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Ted Moult

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Ted Moult
Moult in 1984
Edward Walker Moult

(1926-02-11)11 February 1926
Derby, England
Died3 September 1986(1986-09-03) (aged 60)
Years active1948–1986

Edward Walker Moult (11 February 1926 – 3 September 1986) was a British farmer at Scaddows Farm near Ticknall, Derbyshire, who became a radio and television personality.

Early life[edit]

Moult was born in Derby. He left Derby School at 17 in 1944 but, by 22, had his first dairy farm in Sinfin, on the outskirts of the city.[1] He has been credited with the concept of "pick-your-own" strawberries at his farm; he began in 1961, and always made a point of greeting his customers.[citation needed]


Moult first came to public attention in the 1950s on BBC Radio's general knowledge quiz Brain of Britain, although he was knocked out in the first round. He consolidated his fame with appearances on discussion programmes such as Any Questions? and panel games such as Ask Me Another, and was a household name by the mid-1960s.[1] The presenter Franklin Engelmann gave him the nickname 'Ticknall Ted'. In December 1959, he was the week's castaway on BBC Radio 4's Desert Island Discs. He was the subject of This Is Your Life in February 1964 when he was surprised by Eamonn Andrews at the BBC Television Theatre.

He appeared in six episodes of What's My Line in 1958 as a panellist. The Sooty Show in 1984; Bullshot Crummond in 1984; Scarf Jack in 1981; Target in 1978; Blankety Blank in 1979; An Audience with Kenneth Williams in 1983; Milk for all It's Worth documentary in 1982; Connections in 1982; Calendar Countdown in 1982; Punchlines! in 1981; It's a Knockout in 1981; An Audience with Dame Edna Everage in 1981; Country Game in 1976–1979; M'Lords... Ladies and Gentlemen... in 1978; Whodunnit? in 1978; Television Club in 1978; Celebrity Squares in 1976–1977; Parkinson 1974; A Question of News in 1971; Play School in 1964–1971 as the Story Teller; Ev in 1971; Call My Bluff in 1966–1979; Farming documentary as the presenter 1959–1969; Quiz Ball 1966; Know Your Onions 1966; The Eamonn Andrews Show in 1965; and Laugh Line in 1960.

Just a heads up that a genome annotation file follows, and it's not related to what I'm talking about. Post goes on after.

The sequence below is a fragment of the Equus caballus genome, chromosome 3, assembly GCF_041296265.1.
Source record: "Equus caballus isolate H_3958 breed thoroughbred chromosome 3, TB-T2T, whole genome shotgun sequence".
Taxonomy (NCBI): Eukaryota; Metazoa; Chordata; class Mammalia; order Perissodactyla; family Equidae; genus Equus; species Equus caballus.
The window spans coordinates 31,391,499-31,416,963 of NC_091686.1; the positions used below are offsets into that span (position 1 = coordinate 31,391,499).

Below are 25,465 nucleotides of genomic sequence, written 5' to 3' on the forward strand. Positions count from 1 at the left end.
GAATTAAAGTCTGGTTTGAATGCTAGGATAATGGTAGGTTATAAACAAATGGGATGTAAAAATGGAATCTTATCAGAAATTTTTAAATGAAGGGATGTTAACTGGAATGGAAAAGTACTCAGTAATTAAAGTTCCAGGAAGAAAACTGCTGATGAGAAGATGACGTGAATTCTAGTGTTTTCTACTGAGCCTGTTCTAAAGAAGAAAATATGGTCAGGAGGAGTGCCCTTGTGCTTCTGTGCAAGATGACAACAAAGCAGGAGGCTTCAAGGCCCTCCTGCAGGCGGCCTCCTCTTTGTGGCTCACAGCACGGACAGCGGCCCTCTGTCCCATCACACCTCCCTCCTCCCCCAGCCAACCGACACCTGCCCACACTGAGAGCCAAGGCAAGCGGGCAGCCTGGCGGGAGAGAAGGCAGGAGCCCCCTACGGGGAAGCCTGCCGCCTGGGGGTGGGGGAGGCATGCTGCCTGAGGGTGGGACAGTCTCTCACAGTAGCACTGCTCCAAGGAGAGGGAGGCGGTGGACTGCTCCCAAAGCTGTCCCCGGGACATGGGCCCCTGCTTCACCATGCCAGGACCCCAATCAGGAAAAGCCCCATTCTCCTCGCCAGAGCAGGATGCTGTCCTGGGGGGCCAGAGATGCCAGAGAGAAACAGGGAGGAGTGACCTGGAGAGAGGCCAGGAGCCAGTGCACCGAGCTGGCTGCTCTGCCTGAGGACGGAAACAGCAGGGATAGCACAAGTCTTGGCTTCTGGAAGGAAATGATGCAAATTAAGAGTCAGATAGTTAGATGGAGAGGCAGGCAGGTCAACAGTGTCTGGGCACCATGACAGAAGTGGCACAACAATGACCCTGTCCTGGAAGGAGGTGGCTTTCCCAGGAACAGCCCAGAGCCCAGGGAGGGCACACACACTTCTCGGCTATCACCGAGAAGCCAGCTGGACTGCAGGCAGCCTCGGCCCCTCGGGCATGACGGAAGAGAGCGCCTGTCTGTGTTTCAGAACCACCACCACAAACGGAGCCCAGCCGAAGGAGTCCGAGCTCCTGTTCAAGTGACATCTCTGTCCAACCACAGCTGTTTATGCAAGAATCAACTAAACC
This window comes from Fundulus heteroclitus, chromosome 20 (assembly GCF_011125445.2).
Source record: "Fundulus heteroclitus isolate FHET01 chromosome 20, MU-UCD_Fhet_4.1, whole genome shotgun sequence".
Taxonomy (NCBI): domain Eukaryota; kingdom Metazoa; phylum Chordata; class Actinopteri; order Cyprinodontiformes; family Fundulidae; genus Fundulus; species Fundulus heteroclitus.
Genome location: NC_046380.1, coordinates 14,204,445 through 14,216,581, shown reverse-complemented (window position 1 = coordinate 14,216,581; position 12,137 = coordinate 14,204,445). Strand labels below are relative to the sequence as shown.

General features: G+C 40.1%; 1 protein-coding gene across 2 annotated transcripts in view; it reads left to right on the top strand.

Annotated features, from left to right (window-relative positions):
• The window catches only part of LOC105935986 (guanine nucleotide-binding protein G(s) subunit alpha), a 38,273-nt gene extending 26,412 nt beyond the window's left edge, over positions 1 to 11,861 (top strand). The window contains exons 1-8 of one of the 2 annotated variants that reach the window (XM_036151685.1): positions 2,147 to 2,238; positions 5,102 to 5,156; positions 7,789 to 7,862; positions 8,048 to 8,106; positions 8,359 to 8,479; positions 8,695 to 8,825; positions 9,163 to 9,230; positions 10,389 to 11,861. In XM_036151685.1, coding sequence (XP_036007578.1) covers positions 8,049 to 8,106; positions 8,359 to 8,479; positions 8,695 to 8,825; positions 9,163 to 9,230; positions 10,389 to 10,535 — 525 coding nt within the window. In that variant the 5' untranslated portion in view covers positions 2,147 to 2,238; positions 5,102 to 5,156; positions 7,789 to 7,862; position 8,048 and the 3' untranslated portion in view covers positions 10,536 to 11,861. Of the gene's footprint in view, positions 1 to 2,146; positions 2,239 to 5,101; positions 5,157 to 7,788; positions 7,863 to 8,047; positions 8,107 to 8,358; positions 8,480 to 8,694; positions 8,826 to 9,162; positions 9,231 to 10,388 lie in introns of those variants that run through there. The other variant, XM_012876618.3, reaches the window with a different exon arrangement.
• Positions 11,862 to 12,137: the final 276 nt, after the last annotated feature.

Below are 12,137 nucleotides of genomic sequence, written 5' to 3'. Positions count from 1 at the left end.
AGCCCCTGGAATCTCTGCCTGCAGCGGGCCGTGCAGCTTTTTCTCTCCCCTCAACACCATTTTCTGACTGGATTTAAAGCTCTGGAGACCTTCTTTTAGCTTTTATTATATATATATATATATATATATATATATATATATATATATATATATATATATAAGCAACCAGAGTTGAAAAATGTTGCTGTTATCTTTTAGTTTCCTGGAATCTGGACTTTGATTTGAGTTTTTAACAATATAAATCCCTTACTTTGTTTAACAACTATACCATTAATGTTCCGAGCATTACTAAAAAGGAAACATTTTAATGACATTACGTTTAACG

He appeared in the opening edition of Channel 4's first show Countdown and had a number of small cameo roles in films and television, playing Harold Carter, the love interest of the housekeeper Mrs Hall in a 1980 episode of the TV series All Creatures Great and Small.

In 1983, Moult appeared on the third series of Bullseye as a celebrity guest throwing darts for charity. He threw 9 darts scoring a total of 180 and therefore winning £180 for the contestants' chosen charity. He played the part of Bill Insley in the Radio 4 soap opera The Archers from 1983 to 1986.

The band Half Man Half Biscuit recorded a track called "Do y'ken Ted Moult?" on their second album.


In 1976, he appeared on the advert for Jacob's Cream Crackers a popular hit throughout Great Britain and Ireland. Moult was the front man for a series of adverts for Everest Double Glazing in the 1980s,[2] featuring the selling line: "You only fit double glazing once, so fit the best: Everest".


Ted Moult died by suicide by gunshot in 1986 after a period of depression after several weeks of wet weather that worried arable farmers.[1] After a private funeral, his life was celebrated at a public ceremony in Derby Cathedral. He is buried at Ticknall churchyard. He was survived by his wife Marie Rose (Maria) (1932–2014), and children.[citation needed]


  • Down to Earth: The Life and Views of Ted Moult (Autobiography) ISBN 0-901482-18-8


  1. ^ a b c "Ted Moult". Inside Out East Midlands. BBC News. 5 September 2006. Archived from the original on 8 July 2007. Retrieved 4 April 2023.
  2. ^ Jameson, Angela (15 July 2004). "Fit the best, but it may not be Everest, regulator rules". The Times. Retrieved 4 March 2010. Everest's adverts are fondly remembered by those with a yen for 1980s nostalgia. They showed Ted Moult, a burly Derbyshire farmer, going to outrageous lengths to test the double glazing.

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